Egg Sterilisation Technique

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  • #15386

    Terry
    Participant

    Over the past couple of years I have been experimenting on the best technique for sterilising Yellow Admiral eggs. The main reason being my ongoing struggle with a disease that has been devastating my Yellow Admiral stock here in the UK. There is no doubt that the main problem is caused by very high densities of insects in a small confined area (10ft x 6ft x 7ft Greenhouse structure). The reasons for trying to maintain such high densities of insects is that Yellow Admirals are not native to the UK and therefore safety in numbers is a reasonable way of making sure I have plenty of time to pull the stock back should any generation fail to produce another. Over the years (15 to date) this has worked very well but recently I have encountered a disease known as wilt which has made the project very difficult to maintain with huge losses of larvae, mainly in the last instar but also at any of the earlier instars. I used to control the health of my stock by sterilising eggs in Formaldehyde solution but this is becoming more difficult to obtain due to it being very toxic if used without precautions, so I embarked on finding a suitable replacement.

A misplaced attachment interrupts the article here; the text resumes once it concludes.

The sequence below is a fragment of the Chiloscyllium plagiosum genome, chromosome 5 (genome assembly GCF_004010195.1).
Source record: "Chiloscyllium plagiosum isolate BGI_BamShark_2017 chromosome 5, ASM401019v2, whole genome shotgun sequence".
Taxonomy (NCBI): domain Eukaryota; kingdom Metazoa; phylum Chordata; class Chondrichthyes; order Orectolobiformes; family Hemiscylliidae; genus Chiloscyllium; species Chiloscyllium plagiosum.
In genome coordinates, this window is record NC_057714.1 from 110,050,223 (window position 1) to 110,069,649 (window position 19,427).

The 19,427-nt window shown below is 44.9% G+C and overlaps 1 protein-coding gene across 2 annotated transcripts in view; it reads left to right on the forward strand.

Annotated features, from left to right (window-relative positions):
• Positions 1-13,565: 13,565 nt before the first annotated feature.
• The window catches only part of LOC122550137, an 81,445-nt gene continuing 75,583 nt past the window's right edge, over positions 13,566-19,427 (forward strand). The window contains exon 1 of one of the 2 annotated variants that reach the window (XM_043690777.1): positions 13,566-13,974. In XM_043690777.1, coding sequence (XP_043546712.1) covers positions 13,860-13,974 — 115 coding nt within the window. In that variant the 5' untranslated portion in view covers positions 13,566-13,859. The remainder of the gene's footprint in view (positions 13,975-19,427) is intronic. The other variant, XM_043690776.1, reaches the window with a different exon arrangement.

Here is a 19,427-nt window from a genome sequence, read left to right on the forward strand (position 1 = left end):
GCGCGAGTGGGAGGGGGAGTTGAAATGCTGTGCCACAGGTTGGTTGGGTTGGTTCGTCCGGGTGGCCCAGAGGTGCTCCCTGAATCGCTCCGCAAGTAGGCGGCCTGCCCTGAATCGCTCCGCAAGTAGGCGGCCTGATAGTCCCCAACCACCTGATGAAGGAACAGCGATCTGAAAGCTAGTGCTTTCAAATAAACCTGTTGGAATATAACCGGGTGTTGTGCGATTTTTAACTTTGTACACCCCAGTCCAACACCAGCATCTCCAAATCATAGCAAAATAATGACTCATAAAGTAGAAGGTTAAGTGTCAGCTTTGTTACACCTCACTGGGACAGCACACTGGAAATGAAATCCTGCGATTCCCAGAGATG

I now use a common household cleaner/steriliser, Tradename, Domestos Extended germ kill. When I first tried this on my Yellow Admiral eggs I was convinced it would kill them even at dilute strengths or that at high dilution it would be rendered useless, however I was wrong and this product has proved to be an adequate replacement for formaldehyde.

    One of the major differences of using this product instead of formaldehyde is that formaldehyde does not effect the glue like substance the female butterfly uses to stick the eggs to the leaf of the food-plant. Domestos solution dissolves this glue and therefore the eggs will drop to the bottom of the container used to sterilise the eggs in. I found this very frustrating to begin with but it has now been recognised as a significant advantage in achieving maximum hatch rate of the sterilised eggs.